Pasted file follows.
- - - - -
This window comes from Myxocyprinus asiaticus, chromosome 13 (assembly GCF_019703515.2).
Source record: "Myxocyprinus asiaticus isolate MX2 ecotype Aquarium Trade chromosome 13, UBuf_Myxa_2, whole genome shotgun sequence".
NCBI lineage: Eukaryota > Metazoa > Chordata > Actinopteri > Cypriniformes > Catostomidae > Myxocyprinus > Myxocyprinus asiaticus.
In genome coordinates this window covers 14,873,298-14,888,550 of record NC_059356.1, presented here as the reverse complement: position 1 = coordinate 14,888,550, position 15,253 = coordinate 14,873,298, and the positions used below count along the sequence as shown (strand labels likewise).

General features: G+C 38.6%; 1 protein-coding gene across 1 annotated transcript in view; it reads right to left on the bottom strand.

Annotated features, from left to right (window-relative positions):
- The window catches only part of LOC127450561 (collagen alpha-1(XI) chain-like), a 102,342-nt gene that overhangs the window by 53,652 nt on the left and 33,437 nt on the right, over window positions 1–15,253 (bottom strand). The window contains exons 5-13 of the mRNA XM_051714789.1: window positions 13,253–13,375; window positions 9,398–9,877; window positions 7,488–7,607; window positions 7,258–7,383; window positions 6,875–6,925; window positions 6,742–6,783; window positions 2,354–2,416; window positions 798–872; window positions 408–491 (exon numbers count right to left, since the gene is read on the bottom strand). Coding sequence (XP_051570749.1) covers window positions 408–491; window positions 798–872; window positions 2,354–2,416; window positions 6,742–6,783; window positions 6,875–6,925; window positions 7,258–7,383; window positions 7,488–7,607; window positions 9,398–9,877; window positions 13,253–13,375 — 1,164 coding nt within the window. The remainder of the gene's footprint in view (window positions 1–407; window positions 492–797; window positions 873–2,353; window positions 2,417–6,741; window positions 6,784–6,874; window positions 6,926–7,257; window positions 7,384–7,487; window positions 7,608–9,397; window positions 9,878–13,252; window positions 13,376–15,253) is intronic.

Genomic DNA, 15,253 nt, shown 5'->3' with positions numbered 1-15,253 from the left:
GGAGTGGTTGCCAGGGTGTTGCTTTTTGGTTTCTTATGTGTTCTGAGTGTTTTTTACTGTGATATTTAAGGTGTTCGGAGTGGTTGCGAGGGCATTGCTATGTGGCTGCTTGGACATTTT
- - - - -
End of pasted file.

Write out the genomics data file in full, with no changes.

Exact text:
This window comes from Myxocyprinus asiaticus, chromosome 13 (assembly GCF_019703515.2).
Source record: "Myxocyprinus asiaticus isolate MX2 ecotype Aquarium Trade chromosome 13, UBuf_Myxa_2, whole genome shotgun sequence".
NCBI lineage: Eukaryota > Metazoa > Chordata > Actinopteri > Cypriniformes > Catostomidae > Myxocyprinus > Myxocyprinus asiaticus.
In genome coordinates this window covers 14,873,298-14,888,550 of record NC_059356.1, presented here as the reverse complement: position 1 = coordinate 14,888,550, position 15,253 = coordinate 14,873,298, and the positions used below count along the sequence as shown (strand labels likewise).

General features: G+C 38.6%; 1 protein-coding gene across 1 annotated transcript in view; it reads right to left on the bottom strand.

Annotated features, from left to right (window-relative positions):
- The window catches only part of LOC127450561 (collagen alpha-1(XI) chain-like), a 102,342-nt gene that overhangs the window by 53,652 nt on the left and 33,437 nt on the right, over window positions 1–15,253 (bottom strand). The window contains exons 5-13 of the mRNA XM_051714789.1: window positions 13,253–13,375; window positions 9,398–9,877; window positions 7,488–7,607; window positions 7,258–7,383; window positions 6,875–6,925; window positions 6,742–6,783; window positions 2,354–2,416; window positions 798–872; window positions 408–491 (exon numbers count right to left, since the gene is read on the bottom strand). Coding sequence (XP_051570749.1) covers window positions 408–491; window positions 798–872; window positions 2,354–2,416; window positions 6,742–6,783; window positions 6,875–6,925; window positions 7,258–7,383; window positions 7,488–7,607; window positions 9,398–9,877; window positions 13,253–13,375 — 1,164 coding nt within the window. The remainder of the gene's footprint in view (window positions 1–407; window positions 492–797; window positions 873–2,353; window positions 2,417–6,741; window positions 6,784–6,874; window positions 6,926–7,257; window positions 7,384–7,487; window positions 7,608–9,397; window positions 9,878–13,252; window positions 13,376–15,253) is intronic.

Genomic DNA, 15,253 nt, shown 5'->3' with positions numbered 1-15,253 from the left:
GGAGTGGTTGCCAGGGTGTTGCTTTTTGGTTTCTTATGTGTTCTGAGTGTTTTTTACTGTGATATTTAAGGTGTTCGGAGTGGTTGCGAGGGCATTGCTATGTGGCTGCTTGGACATTTT